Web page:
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Whether it’s for work or for play, you depend on your VPN to keep your online activity private from outside parties. But if you are one of the millions of people who use an iPhone or iPad in your day-to-day workflows, you might have reason to be concerned. A researcher’s detailed report claims that a bug in iOS effectively renders your VPN useless on the operating system. We look into what the problem entails and what it means for your privacy.
The iOS Bug Issue Summarized
Earlier this year, researcher Michael Horowitz published a blog post detailing a problem with the way VPNs work on iOS. When he tested a VPN on the operating system, he discovered problematic data leaks that expose user activity and effectively render the use of the VPN useless.
“The iOS device gets a new public IP address and new DNS servers. Data is sent to the VPN server,” notes Horowitz in the post. “But, over time, a detailed inspection of data leaving the iOS device shows that the VPN tunnel leaks. Data leaves the iOS device outside of the VPN tunnel. This is not a classic/legacy DNS leak, it is a data leak. I confirmed this using multiple types of VPN[s] and software from multiple VPN providers.”
In basic terms, the user connects their VPN to their device and all seems fine on their end. No error message or any other information is given to the user indicating that their VPN isn’t working properly on the platform. But under the hood, Horowitz found that the data is still being exposed as if the user were on a normal, unprotected connection. This bug defeats the purpose of using a VPN in the first place, and the blog has caused some noise in the cybersecurity community after being picked up by a number of outlets.
What’s even more troubling is that the blog post has similar findings to findings published by ProtonVPN in 2020. While the company did offer a workaround, it did not fix the problem entirely. So not only has this issue come up before, but it’s possible that Apple never solved this problem in more than two years of iOS software updates.
Several parties in the VPN space have reached out to Apple for a response on this issue. In an August 2022 update to ProtonVPN’s blog post, Apple stated that iOS traffic being exempt from VPN protection is “expected,” adding that “Always On VPN” functionality is only available on devices enrolled in its enterprise-focused mobile device management solution.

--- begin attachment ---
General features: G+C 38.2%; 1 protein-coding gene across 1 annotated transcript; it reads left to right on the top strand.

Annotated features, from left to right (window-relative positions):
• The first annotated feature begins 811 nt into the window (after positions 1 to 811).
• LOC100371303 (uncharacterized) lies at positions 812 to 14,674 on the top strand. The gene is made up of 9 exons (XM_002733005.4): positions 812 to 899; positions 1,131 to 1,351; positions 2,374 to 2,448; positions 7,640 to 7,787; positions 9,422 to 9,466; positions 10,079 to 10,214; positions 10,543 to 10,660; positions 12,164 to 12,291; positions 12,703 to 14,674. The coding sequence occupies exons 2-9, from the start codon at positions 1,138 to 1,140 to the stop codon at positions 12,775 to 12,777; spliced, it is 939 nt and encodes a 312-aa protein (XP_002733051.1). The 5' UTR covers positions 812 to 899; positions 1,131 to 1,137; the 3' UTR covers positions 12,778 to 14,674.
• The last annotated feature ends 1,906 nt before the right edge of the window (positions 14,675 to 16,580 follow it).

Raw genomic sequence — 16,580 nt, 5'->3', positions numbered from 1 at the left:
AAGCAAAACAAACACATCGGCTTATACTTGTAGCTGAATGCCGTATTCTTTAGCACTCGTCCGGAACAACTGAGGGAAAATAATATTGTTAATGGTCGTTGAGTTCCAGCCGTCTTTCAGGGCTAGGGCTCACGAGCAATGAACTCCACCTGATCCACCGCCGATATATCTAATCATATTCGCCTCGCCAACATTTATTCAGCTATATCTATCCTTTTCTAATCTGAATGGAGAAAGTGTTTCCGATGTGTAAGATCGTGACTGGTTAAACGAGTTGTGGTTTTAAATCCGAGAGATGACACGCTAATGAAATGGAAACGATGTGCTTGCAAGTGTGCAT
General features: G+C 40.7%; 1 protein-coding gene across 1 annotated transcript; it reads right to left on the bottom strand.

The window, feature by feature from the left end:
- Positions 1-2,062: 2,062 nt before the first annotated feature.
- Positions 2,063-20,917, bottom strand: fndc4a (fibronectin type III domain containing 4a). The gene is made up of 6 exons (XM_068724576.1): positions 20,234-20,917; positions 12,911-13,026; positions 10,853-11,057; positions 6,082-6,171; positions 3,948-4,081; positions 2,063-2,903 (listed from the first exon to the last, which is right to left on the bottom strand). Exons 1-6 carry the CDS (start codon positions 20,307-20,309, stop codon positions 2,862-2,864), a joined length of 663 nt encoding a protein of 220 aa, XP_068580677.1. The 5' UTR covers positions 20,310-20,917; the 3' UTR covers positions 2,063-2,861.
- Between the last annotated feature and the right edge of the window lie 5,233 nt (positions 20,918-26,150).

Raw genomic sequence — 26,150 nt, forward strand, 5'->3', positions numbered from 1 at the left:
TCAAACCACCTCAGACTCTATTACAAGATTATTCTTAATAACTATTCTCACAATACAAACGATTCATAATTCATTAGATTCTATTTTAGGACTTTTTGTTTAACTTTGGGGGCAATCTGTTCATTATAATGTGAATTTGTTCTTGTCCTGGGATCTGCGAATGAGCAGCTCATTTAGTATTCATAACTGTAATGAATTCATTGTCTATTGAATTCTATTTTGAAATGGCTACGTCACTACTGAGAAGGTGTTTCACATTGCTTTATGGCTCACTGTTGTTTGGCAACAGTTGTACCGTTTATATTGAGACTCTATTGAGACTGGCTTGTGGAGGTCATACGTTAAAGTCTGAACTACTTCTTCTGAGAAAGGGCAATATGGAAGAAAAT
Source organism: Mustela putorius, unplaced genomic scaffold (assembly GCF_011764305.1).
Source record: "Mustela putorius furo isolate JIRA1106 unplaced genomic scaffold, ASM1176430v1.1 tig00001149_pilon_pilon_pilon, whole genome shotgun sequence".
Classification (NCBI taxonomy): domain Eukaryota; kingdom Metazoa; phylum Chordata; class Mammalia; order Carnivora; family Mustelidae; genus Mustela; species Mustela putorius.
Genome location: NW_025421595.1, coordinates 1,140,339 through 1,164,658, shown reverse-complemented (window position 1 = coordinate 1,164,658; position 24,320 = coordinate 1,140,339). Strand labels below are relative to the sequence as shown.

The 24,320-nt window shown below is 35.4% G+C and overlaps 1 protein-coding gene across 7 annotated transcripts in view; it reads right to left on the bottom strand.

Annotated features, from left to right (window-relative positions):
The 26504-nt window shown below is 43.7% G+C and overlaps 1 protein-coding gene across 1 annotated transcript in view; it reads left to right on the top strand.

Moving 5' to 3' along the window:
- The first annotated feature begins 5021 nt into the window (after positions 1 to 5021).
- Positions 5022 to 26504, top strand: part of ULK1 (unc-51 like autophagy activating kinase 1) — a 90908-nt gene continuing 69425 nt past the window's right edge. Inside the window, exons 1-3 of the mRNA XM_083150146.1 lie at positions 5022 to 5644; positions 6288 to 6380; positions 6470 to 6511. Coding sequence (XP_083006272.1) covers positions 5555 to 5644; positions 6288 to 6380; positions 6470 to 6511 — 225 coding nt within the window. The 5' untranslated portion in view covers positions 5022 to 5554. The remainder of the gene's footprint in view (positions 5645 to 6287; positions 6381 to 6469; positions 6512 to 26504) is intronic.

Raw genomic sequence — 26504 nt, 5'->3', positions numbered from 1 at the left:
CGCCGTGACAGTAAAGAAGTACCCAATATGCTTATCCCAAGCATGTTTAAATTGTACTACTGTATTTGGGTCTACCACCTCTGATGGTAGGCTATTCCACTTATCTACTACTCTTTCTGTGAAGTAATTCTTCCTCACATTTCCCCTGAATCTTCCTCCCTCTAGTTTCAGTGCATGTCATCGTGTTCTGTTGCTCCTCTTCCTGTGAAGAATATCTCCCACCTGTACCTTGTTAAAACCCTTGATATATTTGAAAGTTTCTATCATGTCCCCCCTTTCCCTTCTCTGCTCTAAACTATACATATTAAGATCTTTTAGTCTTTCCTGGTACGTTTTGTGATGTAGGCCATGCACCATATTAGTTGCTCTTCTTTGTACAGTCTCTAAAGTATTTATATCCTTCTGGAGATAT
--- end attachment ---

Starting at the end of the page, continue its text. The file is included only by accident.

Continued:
Michael Horowitz has reached out to the company several times and has failed to get what he feels is a substantial answer from anyone there. It informed him about the enterprise management functionality but offered no concrete information on whether a bug fix for other users was in the works. Horowitz has also noted that he spoke with Windscribe co-founder Yegor Sak about the bug and that his company has reached out to Apple about the issue on several occasions.
Clearly, the company knows about the issue both from individual researchers and at least two of the most popular vendors on the market today.
What Does This Mean for You?
One of the best features of a VPN is the wide range of compatible devices. With just one VPN account, you can usually connect your phone, computer or any other device you depend on in your daily life. Therefore, if you use your VPN on a wide range of devices, it probably still makes sense to keep your VPN subscription active.
But what if you depend solely on an iPad or iPhone? At the time of this writing, the bug is still present. While you won’t see any messages telling you on your device, the evidence seems to suggest that your data will still leak. Horowitz doesn’t seem too optimistic about the issue getting fixed. As he writes in an August 2022 update to the blog:
“What’s next? My best guess is nothing. That is, I expect nothing to change and the issue of leaking VPNs will be forgotten. They will still leak, but iOS users will not know. Apple is too big for anyone to hold [its] feet to the fire. And, the topic is too obscure an issue for it to ever get much publicity again. VPN companies are unlikely to publicize the fact that their VPNs leak on iOS, though I suspect that many want to. Maybe, if a large group of them all complained together, that could shame Apple into doing the right thing. Maybe.”
While Apple offers plenty of other security features in iOS devices (and other products), you should definitely be mindful of the issues surrounding VPNs if privacy is of the utmost importance to you. It’s possible that Apple could push an update that fixes the bug at any time. The company is also expected to launch iOS 16 sometime in September and, for all we know, there could be a fix in that update. But for the time being, it might be wise to think twice about what you do on your iOS device.
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